Addressing affordable housing and homelessness


Helping serve food outside the Salem Warming Center on March 2nd

It’s no secret: Washington state is facing an affordable housing and homelessness crisis. No part of our state is unaffected by it. That’s why I’ve been supporting critical housing legislation this session. Every person deserves a safe and affordable place to live.

A common misconception about homelessness is that there is a subset of people who choose to be homeless, or choose to refuse services to help them exit homelessness.

The reality is that the intersecting problems of homelessness, mental health, and substance use disorder means that some people experiencing homelessness do not qualify for homelessness services because of their co-occurring conditions. It is these difficult-to-house people who are best served by the emerging gold standard in solutions to chronic homelessness, mental health, and substance use disorder—permanent supportive housing.

Permanent supportive housing provides eligible clients not only a permanent housing subsidy, but also all the services they’ll need to be successful over the long term—all within the same building. These services can include case management, medication reminders, employment assistance, mental health and substance use disorder treatment, meals, and even visits by nurses, doctors, and dentists.

While these services are all optional for residents, they are so successful there’s a backlog of people who want to get off the streets and live in these communities. Once someone living unsheltered sees that permanent supportive housing offers freedom and dignity, they often want in.

The operating and capital budgets passed by the House earlier this session work in tandem to expand this model. In these last days of the session as our budget process wraps up, I’ll keep pushing to protect and increase these important investments for our community.

Two bills moving to the governor’s desk that will help protect some of our most vulnerable families who are at risk of housing insecurity are:

More notice before rent increases (HB 1440)
This bill requires property owners to give a minimum of 60 days written notice to tenants before increasing their rent. When every dollar counts in a family’s budget, this law will ensure that renters have more time to either find new housing or rearrange their finances. I co-sponsored this bill, which was signed the by governor this week.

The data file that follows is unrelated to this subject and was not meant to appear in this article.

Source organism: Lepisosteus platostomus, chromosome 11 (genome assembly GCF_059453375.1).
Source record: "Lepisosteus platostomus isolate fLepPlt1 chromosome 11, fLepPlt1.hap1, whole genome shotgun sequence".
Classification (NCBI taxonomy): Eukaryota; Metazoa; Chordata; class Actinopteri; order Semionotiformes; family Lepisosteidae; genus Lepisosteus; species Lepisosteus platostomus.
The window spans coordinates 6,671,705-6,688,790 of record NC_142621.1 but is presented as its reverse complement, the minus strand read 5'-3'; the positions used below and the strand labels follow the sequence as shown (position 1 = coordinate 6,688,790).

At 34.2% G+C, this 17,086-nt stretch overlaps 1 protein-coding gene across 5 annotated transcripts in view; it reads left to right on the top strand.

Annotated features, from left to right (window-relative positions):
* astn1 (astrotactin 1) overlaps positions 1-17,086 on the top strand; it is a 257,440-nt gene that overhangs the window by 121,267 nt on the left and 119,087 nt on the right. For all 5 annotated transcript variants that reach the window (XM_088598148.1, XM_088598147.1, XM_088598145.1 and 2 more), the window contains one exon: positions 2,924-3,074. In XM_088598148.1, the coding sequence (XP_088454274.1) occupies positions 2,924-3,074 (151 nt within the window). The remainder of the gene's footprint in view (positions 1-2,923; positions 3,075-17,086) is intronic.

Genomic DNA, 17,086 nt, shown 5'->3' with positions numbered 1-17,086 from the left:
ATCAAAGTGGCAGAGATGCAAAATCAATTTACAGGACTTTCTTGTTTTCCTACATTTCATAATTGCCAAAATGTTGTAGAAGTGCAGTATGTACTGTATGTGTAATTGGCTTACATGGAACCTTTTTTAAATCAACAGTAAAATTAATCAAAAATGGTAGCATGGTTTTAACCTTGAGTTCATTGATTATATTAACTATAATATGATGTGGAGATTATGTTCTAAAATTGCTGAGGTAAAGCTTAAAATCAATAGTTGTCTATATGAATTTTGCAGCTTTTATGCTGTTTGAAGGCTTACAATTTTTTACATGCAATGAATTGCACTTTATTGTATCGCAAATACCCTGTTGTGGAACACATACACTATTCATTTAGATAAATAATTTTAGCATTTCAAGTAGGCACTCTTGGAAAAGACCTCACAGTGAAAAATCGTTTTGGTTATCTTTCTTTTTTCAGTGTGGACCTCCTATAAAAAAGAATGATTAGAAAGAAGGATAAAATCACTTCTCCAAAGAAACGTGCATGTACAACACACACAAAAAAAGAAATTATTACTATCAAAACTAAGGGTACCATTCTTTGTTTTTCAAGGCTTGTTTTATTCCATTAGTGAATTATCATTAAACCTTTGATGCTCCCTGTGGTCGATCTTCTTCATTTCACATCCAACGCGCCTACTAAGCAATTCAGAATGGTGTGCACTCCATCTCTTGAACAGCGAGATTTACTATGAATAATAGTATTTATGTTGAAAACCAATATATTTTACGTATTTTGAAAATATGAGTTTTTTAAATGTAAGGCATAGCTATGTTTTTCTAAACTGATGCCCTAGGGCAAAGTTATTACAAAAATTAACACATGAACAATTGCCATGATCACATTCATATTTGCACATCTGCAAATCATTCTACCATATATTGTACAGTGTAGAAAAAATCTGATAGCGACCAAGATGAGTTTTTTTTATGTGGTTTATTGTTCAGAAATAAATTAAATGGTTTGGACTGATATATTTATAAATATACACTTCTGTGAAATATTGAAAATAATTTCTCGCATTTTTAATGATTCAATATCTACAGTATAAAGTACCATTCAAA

Extending eviction notice from 3 to 14 days (SB 5600)
Evictions are a leading cause of homelessness.  I was proud to speak on the House floor in favor of this bill, which extends the current 3-day eviction notice period to pay or vacate to 14 days. The notice given to tenants will feature information about civil legal aid and the resources available to them. In addition, it requires the Attorney General to provide information about the 14-day notice on its website in 10 languages commonly used in the state. Giving renters both the information needed to avoid homelessness and more time to access those resources is a big win for Washington families.

As we work to pass solutions to the affordable housing crisis across our state, I am zeroing in on our homelessness issues in Spokane. We can do more to keep a roof over people’s heads. After a recent visit to two of our local warming shelters, it became clear to me that we need swift action to keep our friends and families safe.

It’s an honor to serve you. Please don’t hesitate to email me if you have questions, feedback, or concerns.

Best regards,

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